Do Capital Gains Affect My Unemployment Benefits?
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Losing a job and the paycheck that goes with it may mean you have to sell off stocks or other assets to pay the bills. At the same time, you may need unemployment benefits to tide you over until you land a new job. Fortunately, cashing in investments and realizing capital gains will not hurt your eligibility for unemployment or cut into the amount for which you qualify.
Only Work Income Counts
There is no means test for eligibility for unemployment compensation. That is, state unemployment agencies don’t look at your assets or investment income when deciding whether you are entitled to unemployment benefits. On the plus side, this means a capital gain realized from cashing in an investment won’t positively affect unemployment. Benefit amounts depend on how much work income you had recently. Some kinds of work-related compensation, such as severance pay, vacation pay and pensions, may reduce benefits or make you ineligible.
More Wages, More Benefits
When you apply for jobless benefits, the state unemployment agency looks at your earnings from work during a base period. The base period is usually the first four quarters of the most recent five complete calendar quarters. Each state has its own formula for deciding whether you are entitled to benefits and the amount you receive. For instance, in 2013, Georgia required you to have at least $858 in wages during one quarter of the base period and total base period pay of at least 150 percent of your wages in the highest-earning quarter. The payment you get is called the weekly benefit amount and is a percentage of your weekly earnings during the base period. All work income counts, so be sure to report pay from a second job on your unemployment application if you had one.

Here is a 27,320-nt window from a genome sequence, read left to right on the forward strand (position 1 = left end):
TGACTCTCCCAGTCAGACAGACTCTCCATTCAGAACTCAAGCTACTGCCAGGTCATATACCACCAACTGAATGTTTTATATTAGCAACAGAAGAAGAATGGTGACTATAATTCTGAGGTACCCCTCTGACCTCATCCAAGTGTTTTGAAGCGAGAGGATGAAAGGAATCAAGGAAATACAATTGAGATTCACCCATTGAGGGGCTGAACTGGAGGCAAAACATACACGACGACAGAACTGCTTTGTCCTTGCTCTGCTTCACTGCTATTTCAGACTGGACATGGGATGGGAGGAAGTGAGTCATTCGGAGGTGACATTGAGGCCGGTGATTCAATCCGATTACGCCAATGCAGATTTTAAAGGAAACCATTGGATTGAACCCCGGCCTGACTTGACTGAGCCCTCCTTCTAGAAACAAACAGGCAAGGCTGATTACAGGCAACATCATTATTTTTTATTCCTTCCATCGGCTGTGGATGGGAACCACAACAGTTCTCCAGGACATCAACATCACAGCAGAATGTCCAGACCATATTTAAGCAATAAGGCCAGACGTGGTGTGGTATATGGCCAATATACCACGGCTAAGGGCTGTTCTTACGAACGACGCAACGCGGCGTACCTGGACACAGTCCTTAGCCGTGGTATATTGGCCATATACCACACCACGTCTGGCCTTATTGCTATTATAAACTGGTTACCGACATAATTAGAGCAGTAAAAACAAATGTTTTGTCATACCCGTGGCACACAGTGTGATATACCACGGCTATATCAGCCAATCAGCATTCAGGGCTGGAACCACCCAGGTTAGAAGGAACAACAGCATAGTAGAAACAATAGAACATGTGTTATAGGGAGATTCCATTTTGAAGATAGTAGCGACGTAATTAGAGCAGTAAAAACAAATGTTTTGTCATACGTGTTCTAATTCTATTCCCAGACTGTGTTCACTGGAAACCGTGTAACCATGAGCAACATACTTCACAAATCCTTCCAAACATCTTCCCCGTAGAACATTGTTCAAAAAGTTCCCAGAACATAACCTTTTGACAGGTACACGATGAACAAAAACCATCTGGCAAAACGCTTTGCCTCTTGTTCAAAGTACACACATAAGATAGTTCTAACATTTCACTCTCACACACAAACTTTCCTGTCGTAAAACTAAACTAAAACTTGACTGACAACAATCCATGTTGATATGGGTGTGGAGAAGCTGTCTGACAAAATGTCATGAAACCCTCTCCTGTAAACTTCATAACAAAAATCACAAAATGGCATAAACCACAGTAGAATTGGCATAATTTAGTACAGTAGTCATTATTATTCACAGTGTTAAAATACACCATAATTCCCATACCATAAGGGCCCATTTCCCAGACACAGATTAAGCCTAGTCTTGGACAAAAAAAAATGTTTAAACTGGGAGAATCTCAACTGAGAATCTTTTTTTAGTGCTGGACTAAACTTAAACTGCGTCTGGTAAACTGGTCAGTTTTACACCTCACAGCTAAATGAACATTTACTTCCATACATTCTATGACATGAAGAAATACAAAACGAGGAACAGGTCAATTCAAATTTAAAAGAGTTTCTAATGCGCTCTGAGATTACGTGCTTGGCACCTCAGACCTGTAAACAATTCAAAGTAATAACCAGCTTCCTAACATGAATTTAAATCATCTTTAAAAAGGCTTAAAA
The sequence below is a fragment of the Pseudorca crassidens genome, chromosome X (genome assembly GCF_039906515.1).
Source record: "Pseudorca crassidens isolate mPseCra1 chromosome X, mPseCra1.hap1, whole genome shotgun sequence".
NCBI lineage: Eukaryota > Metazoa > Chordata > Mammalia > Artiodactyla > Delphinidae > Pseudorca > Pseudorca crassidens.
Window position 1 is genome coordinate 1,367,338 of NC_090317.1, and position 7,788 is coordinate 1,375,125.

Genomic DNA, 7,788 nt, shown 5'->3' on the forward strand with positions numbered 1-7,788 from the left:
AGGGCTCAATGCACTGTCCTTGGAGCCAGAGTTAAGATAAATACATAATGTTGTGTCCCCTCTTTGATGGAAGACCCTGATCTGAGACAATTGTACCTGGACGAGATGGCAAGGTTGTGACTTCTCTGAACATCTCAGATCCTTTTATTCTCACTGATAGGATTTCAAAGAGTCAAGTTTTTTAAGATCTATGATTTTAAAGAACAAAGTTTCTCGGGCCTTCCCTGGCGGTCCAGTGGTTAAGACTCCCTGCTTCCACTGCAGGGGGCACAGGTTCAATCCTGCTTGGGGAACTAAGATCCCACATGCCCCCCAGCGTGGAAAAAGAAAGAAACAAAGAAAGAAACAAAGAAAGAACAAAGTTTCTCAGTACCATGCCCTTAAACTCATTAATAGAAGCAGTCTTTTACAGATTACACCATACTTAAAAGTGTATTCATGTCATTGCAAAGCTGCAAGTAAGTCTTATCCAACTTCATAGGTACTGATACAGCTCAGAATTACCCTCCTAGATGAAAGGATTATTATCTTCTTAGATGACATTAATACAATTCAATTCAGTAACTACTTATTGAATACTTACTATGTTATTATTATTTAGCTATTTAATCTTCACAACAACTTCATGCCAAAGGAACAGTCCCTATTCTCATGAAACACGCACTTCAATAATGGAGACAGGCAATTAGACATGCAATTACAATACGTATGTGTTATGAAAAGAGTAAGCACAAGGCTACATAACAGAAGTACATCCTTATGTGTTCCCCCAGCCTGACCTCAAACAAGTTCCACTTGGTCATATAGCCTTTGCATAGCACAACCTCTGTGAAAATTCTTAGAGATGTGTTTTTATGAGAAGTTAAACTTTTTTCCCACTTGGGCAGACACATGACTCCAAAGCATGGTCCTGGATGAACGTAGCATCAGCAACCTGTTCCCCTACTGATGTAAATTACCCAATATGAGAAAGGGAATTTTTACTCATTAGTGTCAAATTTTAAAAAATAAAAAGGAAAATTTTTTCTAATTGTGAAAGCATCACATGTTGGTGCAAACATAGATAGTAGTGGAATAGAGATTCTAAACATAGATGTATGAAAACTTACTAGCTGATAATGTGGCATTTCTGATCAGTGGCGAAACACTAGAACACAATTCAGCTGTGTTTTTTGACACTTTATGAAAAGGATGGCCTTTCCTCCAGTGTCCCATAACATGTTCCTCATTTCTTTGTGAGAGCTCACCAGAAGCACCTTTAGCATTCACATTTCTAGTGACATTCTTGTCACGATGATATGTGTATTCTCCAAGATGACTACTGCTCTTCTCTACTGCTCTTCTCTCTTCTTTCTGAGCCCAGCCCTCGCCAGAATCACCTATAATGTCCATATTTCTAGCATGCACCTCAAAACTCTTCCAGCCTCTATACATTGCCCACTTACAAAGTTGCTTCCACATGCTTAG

Willing and Able
You can’t just quit a job and receive unemployment. Leaving voluntarily or getting fired for a good reason, such as misconduct, will disqualify you from receiving benefits. You must be able to work. You also have to look for work and take a job if it’s offered to you. Typically, you must turn in a weekly report of your job search efforts to the state unemployment agency. You won’t automatically lose unemployment benefits when you start working. If you make less than the benefit amount, you may still collect a reduced weekly payment.
Uncle Sam's Cut
When you sell assets and the result is a capital gain, it is taxable income in the year of the sale. The IRS also classifies unemployment benefits as taxable income. You can have taxes withheld from your weekly unemployment benefit, although this is optional. You might have to report both capital gains and unemployment benefits received because, either individually or both added together, they may be enough to require filing a tax return.
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Based in Atlanta, Georgia, W D Adkins has been writing professionally since 2008. He writes about business, personal finance and careers. Adkins holds master's degrees in history and sociology from Georgia State University. He became a member of the Society of Professional Journalists in 2009.
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